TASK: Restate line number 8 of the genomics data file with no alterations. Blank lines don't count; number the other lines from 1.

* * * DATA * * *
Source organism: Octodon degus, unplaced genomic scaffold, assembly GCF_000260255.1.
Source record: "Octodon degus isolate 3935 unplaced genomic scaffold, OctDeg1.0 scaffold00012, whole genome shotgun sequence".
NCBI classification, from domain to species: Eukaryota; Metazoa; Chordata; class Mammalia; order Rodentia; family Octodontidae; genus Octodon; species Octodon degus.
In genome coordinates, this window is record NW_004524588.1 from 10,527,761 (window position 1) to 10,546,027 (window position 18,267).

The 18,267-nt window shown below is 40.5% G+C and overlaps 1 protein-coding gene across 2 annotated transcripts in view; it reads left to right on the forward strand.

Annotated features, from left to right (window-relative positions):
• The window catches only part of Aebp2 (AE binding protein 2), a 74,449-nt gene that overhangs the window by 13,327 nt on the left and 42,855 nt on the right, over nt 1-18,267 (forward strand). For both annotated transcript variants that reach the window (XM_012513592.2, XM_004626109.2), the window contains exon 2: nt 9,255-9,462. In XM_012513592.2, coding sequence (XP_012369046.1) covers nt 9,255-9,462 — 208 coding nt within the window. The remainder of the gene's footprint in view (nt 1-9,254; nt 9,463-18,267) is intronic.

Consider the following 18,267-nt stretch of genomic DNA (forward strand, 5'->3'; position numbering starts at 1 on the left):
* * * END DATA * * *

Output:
Consider the following 18,267-nt stretch of genomic DNA (forward strand, 5'->3'; position numbering starts at 1 on the left):